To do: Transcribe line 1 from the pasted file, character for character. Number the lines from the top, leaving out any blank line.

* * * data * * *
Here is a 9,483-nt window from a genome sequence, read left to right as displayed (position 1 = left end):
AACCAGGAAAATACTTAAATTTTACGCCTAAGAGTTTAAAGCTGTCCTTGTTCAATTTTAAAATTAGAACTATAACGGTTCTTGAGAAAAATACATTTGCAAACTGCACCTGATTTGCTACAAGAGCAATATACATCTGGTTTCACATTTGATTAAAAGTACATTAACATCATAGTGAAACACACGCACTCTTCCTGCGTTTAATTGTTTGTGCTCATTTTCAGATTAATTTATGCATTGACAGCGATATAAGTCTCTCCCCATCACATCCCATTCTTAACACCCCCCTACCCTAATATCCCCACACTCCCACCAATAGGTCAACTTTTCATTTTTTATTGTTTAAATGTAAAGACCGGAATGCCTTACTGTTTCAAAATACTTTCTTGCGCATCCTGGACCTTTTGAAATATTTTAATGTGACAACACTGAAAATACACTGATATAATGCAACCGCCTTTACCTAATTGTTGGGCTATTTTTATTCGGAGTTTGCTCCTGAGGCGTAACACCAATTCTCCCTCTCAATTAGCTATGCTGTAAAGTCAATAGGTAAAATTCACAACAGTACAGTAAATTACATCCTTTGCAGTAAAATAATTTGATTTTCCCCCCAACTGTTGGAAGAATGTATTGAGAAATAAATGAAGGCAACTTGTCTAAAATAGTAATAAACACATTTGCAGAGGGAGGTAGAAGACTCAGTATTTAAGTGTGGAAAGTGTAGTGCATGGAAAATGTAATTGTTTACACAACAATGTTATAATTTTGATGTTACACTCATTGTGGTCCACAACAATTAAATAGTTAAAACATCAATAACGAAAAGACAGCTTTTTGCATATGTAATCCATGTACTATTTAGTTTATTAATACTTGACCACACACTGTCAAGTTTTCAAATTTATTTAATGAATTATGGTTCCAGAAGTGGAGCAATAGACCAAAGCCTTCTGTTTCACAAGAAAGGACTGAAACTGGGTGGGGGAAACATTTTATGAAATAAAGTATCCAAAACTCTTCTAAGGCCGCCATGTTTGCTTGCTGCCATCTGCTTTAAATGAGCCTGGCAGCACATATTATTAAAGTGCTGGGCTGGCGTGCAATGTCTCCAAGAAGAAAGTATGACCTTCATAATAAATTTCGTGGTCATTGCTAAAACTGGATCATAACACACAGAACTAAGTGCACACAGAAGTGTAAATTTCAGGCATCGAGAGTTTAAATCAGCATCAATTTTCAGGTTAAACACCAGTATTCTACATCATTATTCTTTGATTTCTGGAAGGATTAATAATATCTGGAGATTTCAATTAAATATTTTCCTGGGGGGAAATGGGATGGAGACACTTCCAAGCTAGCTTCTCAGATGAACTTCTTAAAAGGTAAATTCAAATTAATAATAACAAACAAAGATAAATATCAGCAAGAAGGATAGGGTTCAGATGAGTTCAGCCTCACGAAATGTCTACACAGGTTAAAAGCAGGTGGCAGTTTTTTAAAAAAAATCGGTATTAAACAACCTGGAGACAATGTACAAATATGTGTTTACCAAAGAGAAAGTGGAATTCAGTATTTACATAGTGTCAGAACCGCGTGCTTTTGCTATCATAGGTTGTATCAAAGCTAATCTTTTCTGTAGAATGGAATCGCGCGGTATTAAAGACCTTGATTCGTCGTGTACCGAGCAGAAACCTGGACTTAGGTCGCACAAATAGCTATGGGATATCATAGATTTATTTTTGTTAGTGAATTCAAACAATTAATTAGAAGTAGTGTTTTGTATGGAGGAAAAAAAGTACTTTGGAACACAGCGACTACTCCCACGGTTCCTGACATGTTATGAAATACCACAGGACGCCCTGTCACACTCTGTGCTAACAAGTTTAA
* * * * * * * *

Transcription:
Here is a 9,483-nt window from a genome sequence, read left to right as displayed (position 1 = left end):